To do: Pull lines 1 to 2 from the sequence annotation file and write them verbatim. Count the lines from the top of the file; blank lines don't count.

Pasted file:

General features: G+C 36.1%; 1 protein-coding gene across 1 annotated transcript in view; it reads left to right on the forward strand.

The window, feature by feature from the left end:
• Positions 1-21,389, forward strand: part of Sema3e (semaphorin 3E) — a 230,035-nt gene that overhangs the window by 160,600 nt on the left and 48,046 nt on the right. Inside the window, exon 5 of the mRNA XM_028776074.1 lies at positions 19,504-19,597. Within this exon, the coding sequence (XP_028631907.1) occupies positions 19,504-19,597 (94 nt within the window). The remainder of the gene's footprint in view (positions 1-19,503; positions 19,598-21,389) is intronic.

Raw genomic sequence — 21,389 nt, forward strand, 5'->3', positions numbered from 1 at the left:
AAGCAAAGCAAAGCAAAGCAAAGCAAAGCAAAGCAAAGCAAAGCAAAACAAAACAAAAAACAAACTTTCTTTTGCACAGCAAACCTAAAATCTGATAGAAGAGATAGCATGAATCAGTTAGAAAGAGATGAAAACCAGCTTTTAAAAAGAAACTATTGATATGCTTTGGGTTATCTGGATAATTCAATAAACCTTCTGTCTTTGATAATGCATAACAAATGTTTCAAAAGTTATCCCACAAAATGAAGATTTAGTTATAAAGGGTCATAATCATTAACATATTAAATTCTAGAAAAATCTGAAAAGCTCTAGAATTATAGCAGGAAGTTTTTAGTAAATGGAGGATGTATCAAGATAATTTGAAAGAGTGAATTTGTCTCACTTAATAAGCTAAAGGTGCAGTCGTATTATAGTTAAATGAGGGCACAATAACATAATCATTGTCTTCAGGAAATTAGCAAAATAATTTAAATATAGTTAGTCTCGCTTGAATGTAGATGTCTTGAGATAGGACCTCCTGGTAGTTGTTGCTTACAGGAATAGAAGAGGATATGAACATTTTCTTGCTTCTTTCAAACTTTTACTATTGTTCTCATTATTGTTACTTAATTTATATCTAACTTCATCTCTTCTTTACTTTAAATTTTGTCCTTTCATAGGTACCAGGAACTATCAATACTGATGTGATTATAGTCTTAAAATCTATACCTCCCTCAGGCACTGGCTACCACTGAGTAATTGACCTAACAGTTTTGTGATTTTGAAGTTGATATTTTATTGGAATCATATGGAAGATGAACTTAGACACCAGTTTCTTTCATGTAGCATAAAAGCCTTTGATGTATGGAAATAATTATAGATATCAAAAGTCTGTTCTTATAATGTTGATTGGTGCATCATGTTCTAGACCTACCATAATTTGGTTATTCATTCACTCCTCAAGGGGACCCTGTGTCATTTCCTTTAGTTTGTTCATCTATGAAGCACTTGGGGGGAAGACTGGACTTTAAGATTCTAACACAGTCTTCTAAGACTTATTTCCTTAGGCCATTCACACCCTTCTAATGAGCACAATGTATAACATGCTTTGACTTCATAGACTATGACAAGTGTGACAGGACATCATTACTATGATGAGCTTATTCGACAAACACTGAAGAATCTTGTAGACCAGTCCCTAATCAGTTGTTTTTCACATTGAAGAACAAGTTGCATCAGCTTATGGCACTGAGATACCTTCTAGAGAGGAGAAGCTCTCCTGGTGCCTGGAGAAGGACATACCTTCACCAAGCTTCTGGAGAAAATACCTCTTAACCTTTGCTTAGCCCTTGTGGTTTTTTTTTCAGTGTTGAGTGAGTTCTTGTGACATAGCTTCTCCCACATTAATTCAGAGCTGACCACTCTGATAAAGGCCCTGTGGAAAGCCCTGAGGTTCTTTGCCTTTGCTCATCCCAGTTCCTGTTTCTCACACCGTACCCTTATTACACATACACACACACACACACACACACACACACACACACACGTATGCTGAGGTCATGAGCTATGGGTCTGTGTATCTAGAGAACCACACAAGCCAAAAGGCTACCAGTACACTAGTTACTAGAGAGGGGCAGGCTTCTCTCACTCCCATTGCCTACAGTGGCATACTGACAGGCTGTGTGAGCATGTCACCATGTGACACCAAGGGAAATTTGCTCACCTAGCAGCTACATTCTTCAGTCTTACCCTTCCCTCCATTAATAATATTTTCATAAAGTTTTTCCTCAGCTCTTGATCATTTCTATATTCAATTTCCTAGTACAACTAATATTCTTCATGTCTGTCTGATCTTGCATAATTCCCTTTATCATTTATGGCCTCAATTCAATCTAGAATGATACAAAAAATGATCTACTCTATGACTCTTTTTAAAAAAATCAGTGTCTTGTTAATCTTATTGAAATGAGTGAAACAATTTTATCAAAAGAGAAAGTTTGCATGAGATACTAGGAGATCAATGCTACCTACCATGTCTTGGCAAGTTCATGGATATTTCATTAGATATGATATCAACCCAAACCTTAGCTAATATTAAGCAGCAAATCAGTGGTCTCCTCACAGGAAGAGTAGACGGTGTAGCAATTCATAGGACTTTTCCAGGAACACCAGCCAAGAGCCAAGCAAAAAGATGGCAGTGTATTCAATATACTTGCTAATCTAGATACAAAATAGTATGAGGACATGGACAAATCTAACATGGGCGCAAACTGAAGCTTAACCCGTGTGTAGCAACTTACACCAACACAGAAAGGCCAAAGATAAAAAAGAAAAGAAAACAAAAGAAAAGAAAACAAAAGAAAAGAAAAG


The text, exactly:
General features: G+C 36.1%; 1 protein-coding gene across 1 annotated transcript in view; it reads left to right on the forward strand.

The window, feature by feature from the left end: